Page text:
If he promiseth to remain steadfast, let this Rule be read to him in order after the lapse of two months, and let it be said to him: Behold the law under which thou desirest to combat. If thou canst keep it, enter; if, however, thou canst not, depart freely. If he still persevereth, then let him be taken back to the aforesaid apartment of the novices, and let him be tried again in all patience. And after the lapse of six months let the Rule be read over to him, that he may know for what purpose he entereth. And if he still remaineth firm, let the same Rule be read to him again after four months. And if, after having weighed the matter with himself he promiseth to keep everything, and to do everything that is commanded him, then let him be received into the community, knowing that he is now placed under the law of the Rule, and that from that day forward it is no longer permitted to him to wrest his neck from under the yoke of the Rule, which after so long a deliberation he was at liberty either to refuse or to accept.






St. Basil the Confessor, Bishop of Parium.

 Hieromartyr Artemon, Presbyter of Laodicea in Syria. Virgin Anthusa of Constantinople. St. Athanasia, Abbess of Aegina. Martyrs Menas, David, and John of Palestine. St. Isaac the Syrian, Abbot of Spoleto. Hieromartyr Zeno, Bishop of Verona. New Martyr Akakios of Kapsokalyvia Skete on Mt. Athos. St. Basil, Bishop of Ryazan. Deposition of the belt of the Most Holy Theotokos in Constantinople. Martyrs Demes, Protionos, and those with them. Sts. Sava the Goth, Sansala, and Eutychios.

 HR/ CHAPTER 58: Of the Manner of Admitting Brethren (cont)

 Let him who is received promise in the oratory, in the presence of all, before God and His saints, stability, the conversion of morals, and obedience, in order that, if he should ever do otherwise, he may know that he will be condemned by God "Whom he mocketh." Let him make a written statement of his promise in the name of the saints whose relics are there, and of the Abbot there present. Let him write this document with his own hand; or at least, if he doth not know how to write, let another write it at his request, and let the novice make his mark, and with his own hand place it on the altar. When he hath placed it there, let the novice next begin the verse: "Uphold me, O Lord, according to Thy word and I shall live; and let me not be confounded in my expectations" (Ps 118[119]:116).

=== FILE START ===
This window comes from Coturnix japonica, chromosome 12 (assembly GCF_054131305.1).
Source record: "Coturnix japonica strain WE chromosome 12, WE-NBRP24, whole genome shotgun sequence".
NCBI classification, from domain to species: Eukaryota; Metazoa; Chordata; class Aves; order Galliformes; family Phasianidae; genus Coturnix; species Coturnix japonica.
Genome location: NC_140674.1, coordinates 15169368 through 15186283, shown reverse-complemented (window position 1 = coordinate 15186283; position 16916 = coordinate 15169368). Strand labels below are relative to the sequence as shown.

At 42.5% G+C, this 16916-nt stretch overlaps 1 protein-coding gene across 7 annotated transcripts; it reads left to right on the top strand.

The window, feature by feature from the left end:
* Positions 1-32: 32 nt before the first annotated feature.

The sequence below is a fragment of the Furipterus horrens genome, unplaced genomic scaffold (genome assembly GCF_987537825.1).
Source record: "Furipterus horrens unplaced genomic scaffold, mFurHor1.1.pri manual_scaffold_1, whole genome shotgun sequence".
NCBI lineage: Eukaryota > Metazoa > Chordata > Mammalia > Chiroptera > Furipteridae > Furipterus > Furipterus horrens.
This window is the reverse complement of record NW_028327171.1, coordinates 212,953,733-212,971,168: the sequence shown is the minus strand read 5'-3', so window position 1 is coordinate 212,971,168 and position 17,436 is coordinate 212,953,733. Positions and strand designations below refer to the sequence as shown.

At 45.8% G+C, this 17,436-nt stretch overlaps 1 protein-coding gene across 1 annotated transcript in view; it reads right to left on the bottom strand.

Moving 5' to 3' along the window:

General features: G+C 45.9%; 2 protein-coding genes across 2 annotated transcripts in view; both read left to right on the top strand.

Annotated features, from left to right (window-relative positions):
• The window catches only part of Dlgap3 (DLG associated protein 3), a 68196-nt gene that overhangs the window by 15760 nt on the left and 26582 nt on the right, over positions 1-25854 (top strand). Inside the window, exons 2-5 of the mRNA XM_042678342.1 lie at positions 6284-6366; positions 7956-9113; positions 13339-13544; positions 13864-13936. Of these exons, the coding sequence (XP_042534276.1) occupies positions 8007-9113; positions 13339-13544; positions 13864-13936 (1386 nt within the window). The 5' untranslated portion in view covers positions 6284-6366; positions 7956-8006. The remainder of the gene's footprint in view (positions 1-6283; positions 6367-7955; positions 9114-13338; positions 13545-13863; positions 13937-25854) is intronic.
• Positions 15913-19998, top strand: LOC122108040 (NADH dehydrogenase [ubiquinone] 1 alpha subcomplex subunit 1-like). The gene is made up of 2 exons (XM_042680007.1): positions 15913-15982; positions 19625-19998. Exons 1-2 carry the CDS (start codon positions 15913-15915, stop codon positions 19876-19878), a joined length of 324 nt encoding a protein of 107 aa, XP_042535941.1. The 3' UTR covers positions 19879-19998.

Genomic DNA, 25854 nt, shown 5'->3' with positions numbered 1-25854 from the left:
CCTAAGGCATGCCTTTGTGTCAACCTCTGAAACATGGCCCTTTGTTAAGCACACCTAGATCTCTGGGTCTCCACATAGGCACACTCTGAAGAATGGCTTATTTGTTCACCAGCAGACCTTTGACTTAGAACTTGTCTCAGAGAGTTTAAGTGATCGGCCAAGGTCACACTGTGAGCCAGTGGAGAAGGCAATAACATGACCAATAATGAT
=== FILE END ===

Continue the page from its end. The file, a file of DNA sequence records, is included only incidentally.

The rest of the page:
Then let all the brotherhood repeat this verse three times, adding the Gloria Patri. The let that novice brother cast himself down at the feet of all, that they may pray for him; and from that day let him be counted in the brotherhood. If he hath any property, let him first either dispose of it to the poor or bestow it on the monastery by a formal donation, reserving nothing for himself as indeed he should know that from that day onward he will no longer have power even over his own body.







St. Martin the Confessor, Pope of Rome.

Martyrs Dada, Maximos, and Kyntillianos at Dorostolum. Martyr Eleutherios of Persia. Martyr Zoilos of Rome. New Martyr Demetrios of the Peloponnesus who suffered at Tripoli. St. Martios, Abbot of Clermon (Gaul). New Hieromartyr Stephen (1933). St. Guinoch of Buchan. Martyr Theodosios

 HR/ CHAPTER 59: Of the Children of the Noble and of the Poor Who Are Offered

 If it happen that a nobleman offereth his son to God in the monastery and the boy is of tender age, let his parents execute the written promise which we have mentioned above; and with the oblation let them wrap that document and the boy's hand in the altar cloth and thus offer him. As to their property, let them bind themselves under oath in the same document that they will never give him anything themselves nor through any other person, nor in any way whatever, nor leave a chance for his owning anything; or else, if they refuse to do this and want to make an offering to the monastery as an alms for their own benefit, let them make a donation to the monastery of whatever goods they wish to give, reserving to themselves the income of it, if they so desire. And let everything be so barred that the boy remain in no uncertainty, which might deceive and ruin him (which God forbid)—a pass we have learned by experience.

 Let those who are poor act in like manner. But as to those who have nothing at all, let them simply make the declaration, and with the oblation offer their son in the presence of witnesses.






Apostles Aristarchos, Pudens, and Trophimos of the Seventy.